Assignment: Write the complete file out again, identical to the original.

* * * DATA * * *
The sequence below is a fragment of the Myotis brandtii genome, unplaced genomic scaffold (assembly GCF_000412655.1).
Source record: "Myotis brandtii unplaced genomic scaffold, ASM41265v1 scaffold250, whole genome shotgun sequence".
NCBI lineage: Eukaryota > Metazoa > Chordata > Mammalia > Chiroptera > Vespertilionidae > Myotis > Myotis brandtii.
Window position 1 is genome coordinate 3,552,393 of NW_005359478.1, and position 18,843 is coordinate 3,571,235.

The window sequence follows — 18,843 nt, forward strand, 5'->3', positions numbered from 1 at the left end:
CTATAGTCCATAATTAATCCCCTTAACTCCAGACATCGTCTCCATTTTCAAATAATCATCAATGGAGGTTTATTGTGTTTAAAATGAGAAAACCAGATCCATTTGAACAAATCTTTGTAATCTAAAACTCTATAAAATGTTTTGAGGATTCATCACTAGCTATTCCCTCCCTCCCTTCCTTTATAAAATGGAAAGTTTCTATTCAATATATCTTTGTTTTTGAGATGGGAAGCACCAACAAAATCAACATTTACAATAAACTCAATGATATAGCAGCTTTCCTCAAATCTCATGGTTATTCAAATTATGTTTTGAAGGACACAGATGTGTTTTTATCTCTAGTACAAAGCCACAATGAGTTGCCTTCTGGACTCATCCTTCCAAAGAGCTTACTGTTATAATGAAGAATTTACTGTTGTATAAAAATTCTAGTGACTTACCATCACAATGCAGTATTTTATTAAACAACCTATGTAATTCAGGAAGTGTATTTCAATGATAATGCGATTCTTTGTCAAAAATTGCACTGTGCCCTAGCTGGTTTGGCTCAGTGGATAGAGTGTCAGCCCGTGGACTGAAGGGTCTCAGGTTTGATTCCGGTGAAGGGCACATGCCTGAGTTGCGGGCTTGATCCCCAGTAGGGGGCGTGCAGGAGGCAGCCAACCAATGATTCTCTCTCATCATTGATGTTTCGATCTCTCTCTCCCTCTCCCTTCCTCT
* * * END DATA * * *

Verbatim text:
The sequence below is a fragment of the Myotis brandtii genome, unplaced genomic scaffold (assembly GCF_000412655.1).
Source record: "Myotis brandtii unplaced genomic scaffold, ASM41265v1 scaffold250, whole genome shotgun sequence".
NCBI lineage: Eukaryota > Metazoa > Chordata > Mammalia > Chiroptera > Vespertilionidae > Myotis > Myotis brandtii.
Window position 1 is genome coordinate 3,552,393 of NW_005359478.1, and position 18,843 is coordinate 3,571,235.

The window sequence follows — 18,843 nt, forward strand, 5'->3', positions numbered from 1 at the left end:
CTATAGTCCATAATTAATCCCCTTAACTCCAGACATCGTCTCCATTTTCAAATAATCATCAATGGAGGTTTATTGTGTTTAAAATGAGAAAACCAGATCCATTTGAACAAATCTTTGTAATCTAAAACTCTATAAAATGTTTTGAGGATTCATCACTAGCTATTCCCTCCCTCCCTTCCTTTATAAAATGGAAAGTTTCTATTCAATATATCTTTGTTTTTGAGATGGGAAGCACCAACAAAATCAACATTTACAATAAACTCAATGATATAGCAGCTTTCCTCAAATCTCATGGTTATTCAAATTATGTTTTGAAGGACACAGATGTGTTTTTATCTCTAGTACAAAGCCACAATGAGTTGCCTTCTGGACTCATCCTTCCAAAGAGCTTACTGTTATAATGAAGAATTTACTGTTGTATAAAAATTCTAGTGACTTACCATCACAATGCAGTATTTTATTAAACAACCTATGTAATTCAGGAAGTGTATTTCAATGATAATGCGATTCTTTGTCAAAAATTGCACTGTGCCCTAGCTGGTTTGGCTCAGTGGATAGAGTGTCAGCCCGTGGACTGAAGGGTCTCAGGTTTGATTCCGGTGAAGGGCACATGCCTGAGTTGCGGGCTTGATCCCCAGTAGGGGGCGTGCAGGAGGCAGCCAACCAATGATTCTCTCTCATCATTGATGTTTCGATCTCTCTCTCCCTCTCCCTTCCTCT